Wind tunnel controls provide consistent, reliable results

How do you get the wind to repeatedly perform in exactly the same way? Precise controls, of course. Used to evaluate aerodynamics, acoustics, and other performance characteristics of product designs and refinements, wind tunnels must exactly duplicate testing conditions to ensure test results are caused by design changes rather than testing errors.

02/01/1999


How do you get the wind to repeatedly perform in exactly the same way? Precise controls, of course. Used to evaluate aerodynamics, acoustics, and other performance characteristics of product designs and refinements, wind tunnels must exactly duplicate testing conditions to ensure test results are caused by design changes rather than testing errors.

To achieve consistent conditions in the new low-speed wind tunnel (LSWT) at the Korea Aerospace Research Institute (KARI, Taejon, Korea), designer Sverdrup Technology Inc. (Tullahoma, Tenn.) recently enlisted GE Fanuc (Charlottesville, Va.) to manage the tunnel's numerous subsystems. Sverdrup's team used GE Fanuc Series 90-70 programmable logic controllers (PLCs) and Cimplicity human-machine interface (HMI) software in a seamless combination that cut implementation costs, saved months of development time, and will be easy to maintain.

Capable of producing up to 250-mph wind speeds, KARI's wind tunnel can test building and automobile aerodynamics, wind noise, high-speed train aerodynamics, aircraft control surface optimization, low-speed flight characteristics, and engine-aircraft integration. Subsystems control conditions in the LSWT, such as air speed, temperature, air exchange, test-device positioning, support, turntables, external balances, struts, and data collection.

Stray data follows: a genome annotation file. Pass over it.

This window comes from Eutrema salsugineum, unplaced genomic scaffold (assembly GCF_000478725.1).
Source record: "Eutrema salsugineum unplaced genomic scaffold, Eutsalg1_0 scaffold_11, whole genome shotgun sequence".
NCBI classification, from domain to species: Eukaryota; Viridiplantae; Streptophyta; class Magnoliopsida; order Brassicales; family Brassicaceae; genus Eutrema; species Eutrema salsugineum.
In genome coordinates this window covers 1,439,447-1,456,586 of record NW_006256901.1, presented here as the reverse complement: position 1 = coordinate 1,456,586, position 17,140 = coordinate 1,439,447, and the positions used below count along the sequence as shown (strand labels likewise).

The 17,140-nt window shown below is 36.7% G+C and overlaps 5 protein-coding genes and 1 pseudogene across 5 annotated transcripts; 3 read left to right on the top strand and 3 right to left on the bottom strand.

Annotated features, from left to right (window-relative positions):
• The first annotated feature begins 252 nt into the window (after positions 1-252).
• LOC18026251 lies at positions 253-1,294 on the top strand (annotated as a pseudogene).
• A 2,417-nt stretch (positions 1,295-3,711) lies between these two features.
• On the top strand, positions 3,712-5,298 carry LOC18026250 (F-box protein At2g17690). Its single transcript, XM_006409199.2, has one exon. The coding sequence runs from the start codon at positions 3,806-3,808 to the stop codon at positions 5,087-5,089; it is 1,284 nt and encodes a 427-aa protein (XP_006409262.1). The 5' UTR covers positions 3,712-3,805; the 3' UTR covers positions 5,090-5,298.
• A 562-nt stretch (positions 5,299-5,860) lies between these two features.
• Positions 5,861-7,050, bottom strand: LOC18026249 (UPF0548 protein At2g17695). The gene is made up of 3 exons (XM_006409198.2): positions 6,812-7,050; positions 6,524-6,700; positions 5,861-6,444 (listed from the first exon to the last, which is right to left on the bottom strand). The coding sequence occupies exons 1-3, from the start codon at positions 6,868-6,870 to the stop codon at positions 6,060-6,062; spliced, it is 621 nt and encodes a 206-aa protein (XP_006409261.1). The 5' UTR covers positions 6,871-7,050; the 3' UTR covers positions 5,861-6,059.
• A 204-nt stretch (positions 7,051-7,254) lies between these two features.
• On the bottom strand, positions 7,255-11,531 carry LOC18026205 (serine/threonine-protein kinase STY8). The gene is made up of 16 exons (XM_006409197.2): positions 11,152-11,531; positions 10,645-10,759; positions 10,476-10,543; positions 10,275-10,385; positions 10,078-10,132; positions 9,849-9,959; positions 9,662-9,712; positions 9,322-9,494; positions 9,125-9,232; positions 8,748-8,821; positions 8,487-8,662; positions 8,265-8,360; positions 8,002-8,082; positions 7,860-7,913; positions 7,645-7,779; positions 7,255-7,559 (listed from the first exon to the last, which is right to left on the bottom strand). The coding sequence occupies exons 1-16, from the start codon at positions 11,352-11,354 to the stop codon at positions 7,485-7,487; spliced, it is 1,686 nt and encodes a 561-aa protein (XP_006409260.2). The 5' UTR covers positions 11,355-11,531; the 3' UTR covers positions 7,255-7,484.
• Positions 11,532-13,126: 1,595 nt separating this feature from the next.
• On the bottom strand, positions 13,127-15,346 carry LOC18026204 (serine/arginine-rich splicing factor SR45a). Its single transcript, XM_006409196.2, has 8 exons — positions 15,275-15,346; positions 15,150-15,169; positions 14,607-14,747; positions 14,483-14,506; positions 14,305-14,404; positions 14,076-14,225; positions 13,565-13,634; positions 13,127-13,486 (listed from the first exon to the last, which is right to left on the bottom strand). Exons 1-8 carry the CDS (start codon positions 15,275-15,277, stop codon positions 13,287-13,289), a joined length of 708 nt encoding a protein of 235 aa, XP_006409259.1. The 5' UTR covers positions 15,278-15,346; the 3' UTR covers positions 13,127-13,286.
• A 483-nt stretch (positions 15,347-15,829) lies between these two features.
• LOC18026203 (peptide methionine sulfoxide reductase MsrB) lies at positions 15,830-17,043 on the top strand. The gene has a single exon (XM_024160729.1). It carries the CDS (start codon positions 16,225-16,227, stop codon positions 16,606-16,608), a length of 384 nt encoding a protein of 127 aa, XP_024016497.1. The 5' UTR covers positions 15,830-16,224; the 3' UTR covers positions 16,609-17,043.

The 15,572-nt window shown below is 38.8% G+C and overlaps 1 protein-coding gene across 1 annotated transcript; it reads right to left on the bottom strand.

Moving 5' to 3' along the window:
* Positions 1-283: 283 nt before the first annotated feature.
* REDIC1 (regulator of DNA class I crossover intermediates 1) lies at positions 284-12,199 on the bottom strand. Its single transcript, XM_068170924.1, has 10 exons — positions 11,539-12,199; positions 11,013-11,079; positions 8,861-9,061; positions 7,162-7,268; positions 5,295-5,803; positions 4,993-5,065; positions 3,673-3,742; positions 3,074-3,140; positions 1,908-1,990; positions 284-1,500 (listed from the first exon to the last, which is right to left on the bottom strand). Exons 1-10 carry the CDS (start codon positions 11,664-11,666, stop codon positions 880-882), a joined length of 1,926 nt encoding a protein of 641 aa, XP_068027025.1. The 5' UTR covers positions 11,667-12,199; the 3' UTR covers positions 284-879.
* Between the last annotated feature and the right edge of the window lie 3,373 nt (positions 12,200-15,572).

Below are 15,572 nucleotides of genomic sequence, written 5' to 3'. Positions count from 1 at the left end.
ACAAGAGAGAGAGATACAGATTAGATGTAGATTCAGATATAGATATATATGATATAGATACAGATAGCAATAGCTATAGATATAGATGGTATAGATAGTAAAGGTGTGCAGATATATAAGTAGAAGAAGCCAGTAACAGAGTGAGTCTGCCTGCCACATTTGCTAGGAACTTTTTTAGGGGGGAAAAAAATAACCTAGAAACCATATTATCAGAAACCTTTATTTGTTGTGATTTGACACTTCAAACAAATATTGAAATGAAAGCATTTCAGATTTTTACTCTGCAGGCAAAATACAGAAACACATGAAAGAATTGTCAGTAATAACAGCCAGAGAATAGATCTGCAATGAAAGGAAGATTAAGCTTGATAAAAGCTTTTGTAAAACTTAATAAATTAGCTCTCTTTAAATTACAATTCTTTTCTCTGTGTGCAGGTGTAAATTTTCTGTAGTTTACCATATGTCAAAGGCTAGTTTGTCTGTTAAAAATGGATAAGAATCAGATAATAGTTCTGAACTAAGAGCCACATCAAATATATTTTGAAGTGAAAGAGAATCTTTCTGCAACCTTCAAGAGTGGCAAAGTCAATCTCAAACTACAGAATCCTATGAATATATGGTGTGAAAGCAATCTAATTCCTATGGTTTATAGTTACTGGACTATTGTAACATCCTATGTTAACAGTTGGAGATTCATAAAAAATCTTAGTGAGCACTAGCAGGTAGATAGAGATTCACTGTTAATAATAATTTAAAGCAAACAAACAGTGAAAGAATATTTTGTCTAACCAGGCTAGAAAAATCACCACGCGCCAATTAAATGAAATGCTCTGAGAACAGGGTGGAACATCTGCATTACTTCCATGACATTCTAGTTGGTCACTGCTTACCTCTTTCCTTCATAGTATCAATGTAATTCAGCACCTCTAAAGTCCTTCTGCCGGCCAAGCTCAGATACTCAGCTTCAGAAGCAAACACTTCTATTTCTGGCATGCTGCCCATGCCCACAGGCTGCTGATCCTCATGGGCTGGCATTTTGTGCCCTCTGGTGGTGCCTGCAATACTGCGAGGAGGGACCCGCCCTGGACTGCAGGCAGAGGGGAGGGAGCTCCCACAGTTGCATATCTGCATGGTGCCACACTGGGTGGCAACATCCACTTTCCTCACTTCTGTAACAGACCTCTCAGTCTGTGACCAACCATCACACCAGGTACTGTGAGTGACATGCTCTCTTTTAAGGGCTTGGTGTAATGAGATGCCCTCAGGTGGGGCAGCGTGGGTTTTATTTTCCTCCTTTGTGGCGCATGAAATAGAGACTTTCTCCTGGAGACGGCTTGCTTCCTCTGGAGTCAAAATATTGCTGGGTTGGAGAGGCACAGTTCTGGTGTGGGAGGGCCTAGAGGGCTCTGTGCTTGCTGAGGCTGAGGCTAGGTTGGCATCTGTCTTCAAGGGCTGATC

HMI, PLC implementation

Using a time-saving data transfer and object-oriented software, Sverdrup's team implemented the LSWT's integrated Cimplicity HMI in just three weeks. The team edited prebuilt and preconfigured screens, selected appropriate tools, and added text or buttons as needed. An Object Linking and Embedding (OLE) button eased importation of OLE 2.0 objects that Sverdrup could move and size with software-based "handles." Screens and subroutines were then modified to match configurations and test requirements.

"Cimplicity HMI gave us the flexibility we needed, and allowed us to import AutoCad files and annotate them," says John Cook, Sverdrup's manager for systems engineering.

Cimplicity HMI allows one person to operate the LSWT using four screens at a central control station. Algorithms in the Series 90-70 PLC bring the tunnel up to desired air speed and conditions, as well as respond to static and dynamic data from 400 control I/O points, which are 70% digital and 30% analog. More than 1,000 pressure points and 120 high-speed points in the tunnel are sampled for test article information, and logged on a separate data acquisition system.

Though many wind tunnels use distributed control systems (DCSs) or PCs for automation, Mr. Cook says Sverdrup decided a VME-based PLC would be more reliable and economical, and increase uptime and data accuracy. "The components are also available off-the-shelf from local suppliers and the interface uses standard protocols," adds Mr. Cook. "GE and GE Fanuc's representatives in South Korea were also critical because our customer needed local parts and training."

For more information, visit www.controleng.com/info .





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